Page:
Receive an image you didn't take in an email or iMessage and want to save it? iPhone alters the incoming filename and sticks a renamed image in your iPhone camera roll thus also commingling it with your own personal photos, as if you'd taken the image yourself. Make a derivative image as in applying Instagram or other iOS app filters? Yup, another unique filename in your iPhone "camera roll" that bears no digital provenance to the original source image except maybe but not always a matching EXIF capture date and other EXIF parameters. Upload a file taken with your fancy dSLR so that you can show it to others on your iPad or iPhone? iOS strips the filename, adds a new one, and puts it again right back in your personal camera roll.

In other words, all this intra family and friends file sharing comes at a big cost to anyone who is trying make some curatorial/archiving sense of it all. Not seemingly a big deal today because we typically know the current context of why the images were shared and how they came into being. Will we know this context precisely a decade from now? Not without greater pains to manually organize our smartphone digital images in ways almost no one is doing nowadays.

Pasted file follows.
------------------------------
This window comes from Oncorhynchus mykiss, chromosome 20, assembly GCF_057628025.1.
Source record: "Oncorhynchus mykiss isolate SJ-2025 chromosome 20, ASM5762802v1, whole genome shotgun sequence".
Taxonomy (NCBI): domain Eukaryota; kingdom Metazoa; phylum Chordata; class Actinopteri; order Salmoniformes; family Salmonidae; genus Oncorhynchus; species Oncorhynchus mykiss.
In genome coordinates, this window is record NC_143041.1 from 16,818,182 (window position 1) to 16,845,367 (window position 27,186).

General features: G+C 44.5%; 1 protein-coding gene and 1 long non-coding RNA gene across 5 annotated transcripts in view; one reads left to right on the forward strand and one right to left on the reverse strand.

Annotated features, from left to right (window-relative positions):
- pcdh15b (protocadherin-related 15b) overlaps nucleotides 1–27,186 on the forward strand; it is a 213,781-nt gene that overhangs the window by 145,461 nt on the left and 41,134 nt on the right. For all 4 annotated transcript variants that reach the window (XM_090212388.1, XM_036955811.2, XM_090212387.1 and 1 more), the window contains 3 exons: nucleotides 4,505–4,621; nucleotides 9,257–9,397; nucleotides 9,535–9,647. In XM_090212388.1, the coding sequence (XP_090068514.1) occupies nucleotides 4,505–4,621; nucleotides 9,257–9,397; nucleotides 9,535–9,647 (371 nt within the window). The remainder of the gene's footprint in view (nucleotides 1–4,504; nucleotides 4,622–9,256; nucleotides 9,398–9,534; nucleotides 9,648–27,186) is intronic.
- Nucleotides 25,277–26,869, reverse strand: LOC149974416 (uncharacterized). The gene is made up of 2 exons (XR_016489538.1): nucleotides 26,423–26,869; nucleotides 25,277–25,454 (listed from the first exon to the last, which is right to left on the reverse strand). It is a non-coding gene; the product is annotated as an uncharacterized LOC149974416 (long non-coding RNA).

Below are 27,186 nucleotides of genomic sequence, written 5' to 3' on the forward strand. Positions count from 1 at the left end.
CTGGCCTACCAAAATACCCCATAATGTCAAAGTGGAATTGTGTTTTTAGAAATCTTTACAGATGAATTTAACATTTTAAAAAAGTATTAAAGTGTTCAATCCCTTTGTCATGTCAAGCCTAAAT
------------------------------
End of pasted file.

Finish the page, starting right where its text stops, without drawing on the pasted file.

I just saw on the dpreview site that the next iOS will allow raw output in .dng from some iPhones/iPads. Perhaps in the not too distant future, Apple will get together with Leica and produce a iPhone with an optical viewfinder but no screen. It could even have a retro dial to make telephone calls.

All this just means that the vast majority of photographers don't give a hoot about what pundits keep on discussing: dynamic range, ISO performance, noise, sharpness, contrast, etc, etc. They just use what is more convenient to them, i.e., the smartphone.

Strangely enough, I've done far less photography since digital! In fact, about the time my local drug store stopped processing film and making 3.5 X 5 prints, is when I stopped carrying my Olympus point-and-shoot, and when I stopped putting my street and casual snaps in a scrap book...it just all stopped...

While I have a job managing a photo department, and spent virtually all my working days since I was a paperboy, working IN photography; I just don't care about it much anymore. About a year ago, I was trying to flesh-out a M 4/3rd's system with primes, and I just stopped because it was more GAS than anything. I wasn't going to do anything with the equipment. Plus I started to develop my philosophy of wanting to look at sunsets, instead of take my 10,000th picture of a sunset. I've come to realize over the years that nonprofessionals that walk around loaded with camera equipment they can't put down, and buying 30 back-up storage units to maximize storage redundancy, don't really love photography, they have something else going on, like hoarders syndrome or adult ADHD.